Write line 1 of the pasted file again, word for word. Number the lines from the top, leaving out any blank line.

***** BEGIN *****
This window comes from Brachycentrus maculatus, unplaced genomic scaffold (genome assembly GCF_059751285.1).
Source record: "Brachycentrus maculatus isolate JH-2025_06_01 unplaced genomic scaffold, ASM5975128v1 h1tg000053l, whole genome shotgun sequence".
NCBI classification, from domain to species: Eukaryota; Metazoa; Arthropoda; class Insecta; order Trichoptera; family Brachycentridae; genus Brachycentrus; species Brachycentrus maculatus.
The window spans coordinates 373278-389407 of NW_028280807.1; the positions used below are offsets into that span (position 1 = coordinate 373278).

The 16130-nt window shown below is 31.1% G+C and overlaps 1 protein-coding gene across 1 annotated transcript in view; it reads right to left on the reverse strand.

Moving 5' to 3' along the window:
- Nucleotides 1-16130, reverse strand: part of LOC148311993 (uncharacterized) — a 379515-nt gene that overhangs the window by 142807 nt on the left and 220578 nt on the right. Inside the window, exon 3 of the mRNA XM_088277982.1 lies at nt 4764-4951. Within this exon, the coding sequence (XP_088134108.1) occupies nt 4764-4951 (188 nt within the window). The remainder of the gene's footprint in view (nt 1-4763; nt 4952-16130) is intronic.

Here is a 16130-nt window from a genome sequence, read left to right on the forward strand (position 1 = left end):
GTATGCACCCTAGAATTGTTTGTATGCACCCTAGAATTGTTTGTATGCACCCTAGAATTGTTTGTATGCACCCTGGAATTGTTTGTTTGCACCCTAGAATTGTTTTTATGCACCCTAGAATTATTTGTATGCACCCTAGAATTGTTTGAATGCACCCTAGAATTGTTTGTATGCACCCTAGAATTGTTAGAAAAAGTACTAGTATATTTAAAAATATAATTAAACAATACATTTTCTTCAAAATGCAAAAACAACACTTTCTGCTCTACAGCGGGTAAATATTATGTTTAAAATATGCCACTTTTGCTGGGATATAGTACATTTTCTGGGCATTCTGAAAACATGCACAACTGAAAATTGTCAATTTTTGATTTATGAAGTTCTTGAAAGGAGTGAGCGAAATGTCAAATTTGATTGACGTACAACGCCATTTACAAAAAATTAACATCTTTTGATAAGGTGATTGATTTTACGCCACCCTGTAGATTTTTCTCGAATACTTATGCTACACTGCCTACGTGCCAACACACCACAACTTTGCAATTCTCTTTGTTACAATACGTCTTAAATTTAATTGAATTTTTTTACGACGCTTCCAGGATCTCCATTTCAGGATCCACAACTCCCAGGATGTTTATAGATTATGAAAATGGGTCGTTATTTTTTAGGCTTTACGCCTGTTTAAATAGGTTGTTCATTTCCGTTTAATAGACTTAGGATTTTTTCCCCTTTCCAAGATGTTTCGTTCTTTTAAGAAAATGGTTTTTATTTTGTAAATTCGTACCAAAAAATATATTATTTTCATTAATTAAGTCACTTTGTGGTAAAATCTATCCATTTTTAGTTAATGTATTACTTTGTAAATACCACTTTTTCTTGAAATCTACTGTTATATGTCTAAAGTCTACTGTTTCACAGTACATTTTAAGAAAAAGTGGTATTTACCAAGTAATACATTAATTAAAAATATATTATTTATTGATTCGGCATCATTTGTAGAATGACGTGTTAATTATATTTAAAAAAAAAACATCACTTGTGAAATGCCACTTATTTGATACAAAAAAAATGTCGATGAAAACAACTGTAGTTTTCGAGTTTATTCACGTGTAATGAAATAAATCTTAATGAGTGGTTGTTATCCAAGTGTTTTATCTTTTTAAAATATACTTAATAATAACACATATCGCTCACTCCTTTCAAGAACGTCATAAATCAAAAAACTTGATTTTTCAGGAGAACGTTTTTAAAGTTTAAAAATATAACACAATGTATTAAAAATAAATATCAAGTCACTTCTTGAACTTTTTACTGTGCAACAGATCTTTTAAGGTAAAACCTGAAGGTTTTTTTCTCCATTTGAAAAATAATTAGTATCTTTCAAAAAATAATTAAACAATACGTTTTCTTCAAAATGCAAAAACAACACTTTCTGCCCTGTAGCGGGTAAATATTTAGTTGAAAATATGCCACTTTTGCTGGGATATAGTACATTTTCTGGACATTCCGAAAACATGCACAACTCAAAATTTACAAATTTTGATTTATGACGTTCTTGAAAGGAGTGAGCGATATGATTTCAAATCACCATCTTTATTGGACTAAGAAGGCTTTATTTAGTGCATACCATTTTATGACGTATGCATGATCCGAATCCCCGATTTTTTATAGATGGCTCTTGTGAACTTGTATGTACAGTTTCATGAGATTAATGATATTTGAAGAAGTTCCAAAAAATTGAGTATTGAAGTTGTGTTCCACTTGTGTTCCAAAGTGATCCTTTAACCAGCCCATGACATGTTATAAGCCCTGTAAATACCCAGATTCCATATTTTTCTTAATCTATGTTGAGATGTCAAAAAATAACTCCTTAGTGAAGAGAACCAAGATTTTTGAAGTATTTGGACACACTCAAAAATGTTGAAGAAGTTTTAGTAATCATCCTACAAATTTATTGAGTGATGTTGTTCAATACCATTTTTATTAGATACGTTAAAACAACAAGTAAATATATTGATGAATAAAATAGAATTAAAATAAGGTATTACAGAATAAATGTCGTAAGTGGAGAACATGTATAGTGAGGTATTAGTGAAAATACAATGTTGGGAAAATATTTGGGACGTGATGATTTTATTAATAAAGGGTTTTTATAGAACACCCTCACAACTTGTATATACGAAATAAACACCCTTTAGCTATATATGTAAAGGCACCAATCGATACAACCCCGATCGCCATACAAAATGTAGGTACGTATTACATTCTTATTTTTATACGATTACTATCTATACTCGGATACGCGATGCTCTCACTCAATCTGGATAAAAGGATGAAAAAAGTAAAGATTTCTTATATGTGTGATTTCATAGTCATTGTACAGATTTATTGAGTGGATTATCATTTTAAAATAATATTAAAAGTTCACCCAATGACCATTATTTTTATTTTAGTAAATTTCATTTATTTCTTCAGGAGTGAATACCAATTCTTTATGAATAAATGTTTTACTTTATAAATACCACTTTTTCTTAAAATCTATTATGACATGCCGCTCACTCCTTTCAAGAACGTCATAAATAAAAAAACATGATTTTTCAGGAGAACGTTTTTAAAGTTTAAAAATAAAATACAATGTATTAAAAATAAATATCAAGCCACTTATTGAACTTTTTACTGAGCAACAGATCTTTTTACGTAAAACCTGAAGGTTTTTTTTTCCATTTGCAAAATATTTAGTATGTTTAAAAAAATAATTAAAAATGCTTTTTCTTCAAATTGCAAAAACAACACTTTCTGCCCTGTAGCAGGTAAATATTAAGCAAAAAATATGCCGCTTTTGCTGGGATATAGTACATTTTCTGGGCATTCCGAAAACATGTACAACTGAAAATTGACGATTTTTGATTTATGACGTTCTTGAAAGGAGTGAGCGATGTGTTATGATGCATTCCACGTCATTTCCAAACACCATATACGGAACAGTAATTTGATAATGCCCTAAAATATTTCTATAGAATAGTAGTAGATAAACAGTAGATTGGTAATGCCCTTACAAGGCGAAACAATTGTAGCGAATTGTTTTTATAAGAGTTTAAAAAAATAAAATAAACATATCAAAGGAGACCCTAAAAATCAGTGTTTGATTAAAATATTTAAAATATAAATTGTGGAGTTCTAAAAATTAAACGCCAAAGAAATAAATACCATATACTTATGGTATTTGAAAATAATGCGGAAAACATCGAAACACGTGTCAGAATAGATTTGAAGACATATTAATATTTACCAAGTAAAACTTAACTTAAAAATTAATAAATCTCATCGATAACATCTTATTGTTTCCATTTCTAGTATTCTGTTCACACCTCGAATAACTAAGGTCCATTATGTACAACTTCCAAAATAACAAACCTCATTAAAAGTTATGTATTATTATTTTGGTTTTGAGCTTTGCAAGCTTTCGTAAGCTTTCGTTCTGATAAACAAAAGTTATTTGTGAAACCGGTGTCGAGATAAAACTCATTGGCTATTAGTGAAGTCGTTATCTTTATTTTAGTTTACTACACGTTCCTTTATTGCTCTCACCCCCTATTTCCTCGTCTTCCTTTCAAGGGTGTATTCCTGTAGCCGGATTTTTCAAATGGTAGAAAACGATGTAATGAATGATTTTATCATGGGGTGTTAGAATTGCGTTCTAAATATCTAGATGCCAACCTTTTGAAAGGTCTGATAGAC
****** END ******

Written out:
This window comes from Brachycentrus maculatus, unplaced genomic scaffold (genome assembly GCF_059751285.1).